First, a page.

Report on the distribution, population, and ecology of the yunnan snub-nosed monkey (Rhinopithecus bieti)

  title={Report on the distribution, population, and ecology of the yunnan snub-nosed monkey (Rhinopithecus bieti)},
  author={Yong-cheng Long and Craig Kirkpatrick and Zhongtai and Xiao-lin},
The Yunnan snub-nosed monkey (Rhinopithecus bieti), an endangered species in China, has received more protection in theory than in practice. Therefore it is on the very verge of extinction. The population of the species was estimated less than 2,000 individuals spread in 19 distinct groups. It was confirmed that the monkey was confined to the Yunling Mountain System, the area between the Yangtze River (Changjiang, aka Jinshajiang) to the east and the Mekong River (Lancangjiang) to the west. We… 
New distribution records for the endangered black-and-white snub-nosed monkeys (Rhinopithecus bieti) in Yunnan, China
Abstract. Black-and-white snub-nosed monkey (Rhinopithecus bieti) is an IUCN-Endangered primate endemic to China. There are currently 15 groups separated into five units based on genetic and
Distribution, status and conservation of the black-and-white snub-nosed monkey Rhinopithecus bieti in Tibet
Developing a sustainable ecosystem to reduce pressure on R. bieti and its forest habitat is recommended, including use of solar energy for heating and cheap electricity for cooking to minimize dependence on firewood, introduction of techniques for high crop yields to improve food supplies, and release of some farmland for planting grass, which can be used to raise livestock in enclosures and thus reduce the cutting of oak.
Habitat Alternation of Rhinopithecus bieti in Milaka of Tibet, China
The habitat lost and fragmentation for the Milaka group increased sharply during the past 20 years and it is the result of population growth and the most employment of traditional modes.
Sleeping sites of Rhinopithecus bieti at Mt. Fuhe, Yunnan
The group of black-and-white snub-nosed monkeys at Mt. Fuhe reflected a reduced pressure of predation probably due to either the effectiveness of anti-predation through sleeping site selection, or the population decline of predators with increasing human activities in the habitat.
Geophagy of Yunnan snub-nosed monkeys (Rhinopithecus bieti) at Xiangguqing in the Baimaxueshan Nature Reserve, China
The data indicate that geophagy in R. bieti is best explained as a response to nutrient deficiency, as soil consumed by the monkeys was significantly higher in calcium, copper, zinc, iron, manganese, and sodium than that consumed by control samples.
Black-and-white snub-nosed monkey (Rhinopithecus bieti) feeding behavior in a degraded forest fragment: clues to a stressed population
Rapid global deforestation has forced many of the world’s primates to live in fragmented habitats, making the understanding of their behavioral responses to degraded and fragmented habitats a key
Ranging pattern and population composition of Rhinopithecus bieti at Xiaochangdu, Tibet: Implications for conservation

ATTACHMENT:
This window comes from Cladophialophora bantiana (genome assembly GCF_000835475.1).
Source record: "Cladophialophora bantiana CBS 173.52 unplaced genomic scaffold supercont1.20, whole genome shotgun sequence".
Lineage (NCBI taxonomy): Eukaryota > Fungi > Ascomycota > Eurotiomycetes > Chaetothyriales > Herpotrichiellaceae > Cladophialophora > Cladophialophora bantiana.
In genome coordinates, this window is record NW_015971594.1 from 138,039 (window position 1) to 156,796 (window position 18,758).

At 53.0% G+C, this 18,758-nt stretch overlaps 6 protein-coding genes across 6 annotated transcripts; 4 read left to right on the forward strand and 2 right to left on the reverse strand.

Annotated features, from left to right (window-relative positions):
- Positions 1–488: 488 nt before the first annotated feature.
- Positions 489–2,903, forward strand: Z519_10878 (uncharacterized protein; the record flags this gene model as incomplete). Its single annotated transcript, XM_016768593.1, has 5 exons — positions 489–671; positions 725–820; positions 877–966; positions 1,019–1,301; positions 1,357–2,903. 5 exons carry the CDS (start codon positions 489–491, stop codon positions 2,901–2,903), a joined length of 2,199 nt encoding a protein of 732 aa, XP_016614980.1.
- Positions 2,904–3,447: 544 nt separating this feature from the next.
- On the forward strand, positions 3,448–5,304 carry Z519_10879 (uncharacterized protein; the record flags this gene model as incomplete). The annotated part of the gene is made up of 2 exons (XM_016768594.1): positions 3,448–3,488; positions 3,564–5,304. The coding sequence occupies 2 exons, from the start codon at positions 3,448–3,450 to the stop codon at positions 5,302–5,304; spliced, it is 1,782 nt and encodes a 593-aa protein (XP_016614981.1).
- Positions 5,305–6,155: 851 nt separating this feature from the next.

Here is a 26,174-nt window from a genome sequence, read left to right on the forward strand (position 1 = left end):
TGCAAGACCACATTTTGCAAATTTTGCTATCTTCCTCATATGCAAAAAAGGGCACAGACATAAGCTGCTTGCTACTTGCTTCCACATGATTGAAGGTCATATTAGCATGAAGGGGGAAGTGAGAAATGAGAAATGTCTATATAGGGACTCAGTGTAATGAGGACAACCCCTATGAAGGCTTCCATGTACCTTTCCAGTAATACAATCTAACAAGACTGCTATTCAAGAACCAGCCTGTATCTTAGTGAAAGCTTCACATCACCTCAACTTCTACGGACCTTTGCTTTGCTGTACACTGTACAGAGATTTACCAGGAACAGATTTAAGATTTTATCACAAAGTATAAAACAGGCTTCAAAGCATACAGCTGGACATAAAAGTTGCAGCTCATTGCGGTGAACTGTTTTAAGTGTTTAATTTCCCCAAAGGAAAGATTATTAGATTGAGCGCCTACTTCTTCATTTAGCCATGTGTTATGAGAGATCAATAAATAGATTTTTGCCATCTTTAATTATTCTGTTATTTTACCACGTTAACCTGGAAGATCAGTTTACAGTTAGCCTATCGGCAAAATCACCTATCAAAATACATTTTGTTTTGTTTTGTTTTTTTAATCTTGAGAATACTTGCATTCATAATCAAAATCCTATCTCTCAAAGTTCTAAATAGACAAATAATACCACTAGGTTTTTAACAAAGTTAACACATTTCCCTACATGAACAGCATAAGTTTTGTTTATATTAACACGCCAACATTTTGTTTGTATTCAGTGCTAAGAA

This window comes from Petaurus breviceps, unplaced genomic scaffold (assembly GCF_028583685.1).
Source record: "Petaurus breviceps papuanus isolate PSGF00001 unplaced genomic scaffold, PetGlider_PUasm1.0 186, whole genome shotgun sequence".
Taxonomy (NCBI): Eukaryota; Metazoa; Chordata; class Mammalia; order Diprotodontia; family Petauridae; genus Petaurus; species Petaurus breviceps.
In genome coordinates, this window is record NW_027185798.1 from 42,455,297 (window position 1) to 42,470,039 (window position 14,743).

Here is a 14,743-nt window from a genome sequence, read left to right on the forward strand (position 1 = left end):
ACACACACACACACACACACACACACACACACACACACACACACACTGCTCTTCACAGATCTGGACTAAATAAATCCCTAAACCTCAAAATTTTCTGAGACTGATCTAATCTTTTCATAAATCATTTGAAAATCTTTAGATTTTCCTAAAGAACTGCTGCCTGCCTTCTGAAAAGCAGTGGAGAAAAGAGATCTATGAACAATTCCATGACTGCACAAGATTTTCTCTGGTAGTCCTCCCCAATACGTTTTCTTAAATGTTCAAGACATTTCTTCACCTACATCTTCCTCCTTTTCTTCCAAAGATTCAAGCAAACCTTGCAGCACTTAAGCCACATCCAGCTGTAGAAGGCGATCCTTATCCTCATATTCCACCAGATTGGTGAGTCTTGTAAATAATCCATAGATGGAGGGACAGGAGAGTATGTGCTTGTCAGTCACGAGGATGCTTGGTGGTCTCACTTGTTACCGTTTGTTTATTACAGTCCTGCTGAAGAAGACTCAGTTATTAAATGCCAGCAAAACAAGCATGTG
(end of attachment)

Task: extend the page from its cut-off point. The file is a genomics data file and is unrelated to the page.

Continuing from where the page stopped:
The results showed that DTL in winter was significantly shorter than those of in summer and spring, and temperature, rainfall, food availability, and human disturbance correlated positively with DTL.
Ranging of Rhinopithecus bieti in the Samage Forest, China. I. Characteristics of Range Use
We quantified the home range and explored the style of ranging of black-and-white snub-nosed monkeys (Rhinopithecus bieti) in the subtropical-temperate montane Samage Forest (part of Baimaxueshan
Potential habitat corridors and restoration areas for the black-and-white snub-nosed monkey Rhinopithecus bieti in Yunnan, China
Abstract The black-and-white snub-nosed monkey Rhinopithecus bieti is endemic to China, where its population is fragmented into 15 isolated groups and threatened despite efforts to protect the


The Distribution and Habit of Yunnan Snub-Nosed Monkey
The distribution and habit of Yunnan snub-nosed monkey is investigated and it is found that they dwell in the dark forest of conifers with an elevation of 3350 to 4000 meters and seldom get down to the ground.
Excrement distribution and habitat use in Rhinopithecus bieti in winter
Winter ranging patterns of Rhinopithecus bieti were determined using feces as the ranging trace, showing that monkeys tended to use the upper part of the forest belt, ranging between 3,900 and 4,100 m above sea level.
Black snub-nosed monkeys in China
The author describes the results of the first detailed ecological survey of the black snub-nosed monkey Rhinopithecus bieti, which he describes as "the most threatened monkey in the world".
滇金丝猴(Rhinopithecus bieti)雪季粪便中食物类型的定量分析
This study delt with quantitative analysis for diets taken in by a group of Rhinopithecus bieti in wild, and tested its principal types of diets among the residues from its excrements, indicating that Abies sp.are less important diets than the two above.
The status of primates in China
  • Prim . Conserv .
  • 1985
Notes and observation on the snub - nosed monkeys ( Rhinop # hecus roxellana ) in Assam
  • 1953